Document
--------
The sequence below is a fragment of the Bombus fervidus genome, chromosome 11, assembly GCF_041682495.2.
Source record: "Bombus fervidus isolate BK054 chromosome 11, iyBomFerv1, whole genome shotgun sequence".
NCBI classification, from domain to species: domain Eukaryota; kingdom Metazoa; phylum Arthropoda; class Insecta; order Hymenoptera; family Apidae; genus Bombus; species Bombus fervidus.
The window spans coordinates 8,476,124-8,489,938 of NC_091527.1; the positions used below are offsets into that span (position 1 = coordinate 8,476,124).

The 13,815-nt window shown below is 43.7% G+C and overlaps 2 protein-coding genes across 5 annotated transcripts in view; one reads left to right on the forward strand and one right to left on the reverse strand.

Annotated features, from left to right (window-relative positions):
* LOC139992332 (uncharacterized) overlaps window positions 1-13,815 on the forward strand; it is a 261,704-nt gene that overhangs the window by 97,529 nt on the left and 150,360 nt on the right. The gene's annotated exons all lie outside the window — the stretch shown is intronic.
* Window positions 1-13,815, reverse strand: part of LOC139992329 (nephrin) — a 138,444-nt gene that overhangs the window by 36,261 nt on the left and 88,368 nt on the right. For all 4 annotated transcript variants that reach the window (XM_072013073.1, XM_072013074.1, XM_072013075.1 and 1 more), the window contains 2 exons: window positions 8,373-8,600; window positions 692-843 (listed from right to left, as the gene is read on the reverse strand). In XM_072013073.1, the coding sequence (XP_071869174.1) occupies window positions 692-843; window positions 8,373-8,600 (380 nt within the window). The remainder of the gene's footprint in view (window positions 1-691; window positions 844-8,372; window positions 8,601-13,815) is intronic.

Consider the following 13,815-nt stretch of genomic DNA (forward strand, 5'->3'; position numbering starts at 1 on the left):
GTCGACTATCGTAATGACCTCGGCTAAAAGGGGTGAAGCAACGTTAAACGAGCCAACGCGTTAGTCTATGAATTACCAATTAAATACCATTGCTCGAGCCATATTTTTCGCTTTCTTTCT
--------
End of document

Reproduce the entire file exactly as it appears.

The sequence below is a fragment of the Bombus fervidus genome, chromosome 11, assembly GCF_041682495.2.
Source record: "Bombus fervidus isolate BK054 chromosome 11, iyBomFerv1, whole genome shotgun sequence".
NCBI classification, from domain to species: domain Eukaryota; kingdom Metazoa; phylum Arthropoda; class Insecta; order Hymenoptera; family Apidae; genus Bombus; species Bombus fervidus.
The window spans coordinates 8,476,124-8,489,938 of NC_091527.1; the positions used below are offsets into that span (position 1 = coordinate 8,476,124).

The 13,815-nt window shown below is 43.7% G+C and overlaps 2 protein-coding genes across 5 annotated transcripts in view; one reads left to right on the forward strand and one right to left on the reverse strand.

Annotated features, from left to right (window-relative positions):
* LOC139992332 (uncharacterized) overlaps window positions 1-13,815 on the forward strand; it is a 261,704-nt gene that overhangs the window by 97,529 nt on the left and 150,360 nt on the right. The gene's annotated exons all lie outside the window — the stretch shown is intronic.
* Window positions 1-13,815, reverse strand: part of LOC139992329 (nephrin) — a 138,444-nt gene that overhangs the window by 36,261 nt on the left and 88,368 nt on the right. For all 4 annotated transcript variants that reach the window (XM_072013073.1, XM_072013074.1, XM_072013075.1 and 1 more), the window contains 2 exons: window positions 8,373-8,600; window positions 692-843 (listed from right to left, as the gene is read on the reverse strand). In XM_072013073.1, the coding sequence (XP_071869174.1) occupies window positions 692-843; window positions 8,373-8,600 (380 nt within the window). The remainder of the gene's footprint in view (window positions 1-691; window positions 844-8,372; window positions 8,601-13,815) is intronic.

Consider the following 13,815-nt stretch of genomic DNA (forward strand, 5'->3'; position numbering starts at 1 on the left):
GTCGACTATCGTAATGACCTCGGCTAAAAGGGGTGAAGCAACGTTAAACGAGCCAACGCGTTAGTCTATGAATTACCAATTAAATACCATTGCTCGAGCCATATTTTTCGCTTTCTTTCT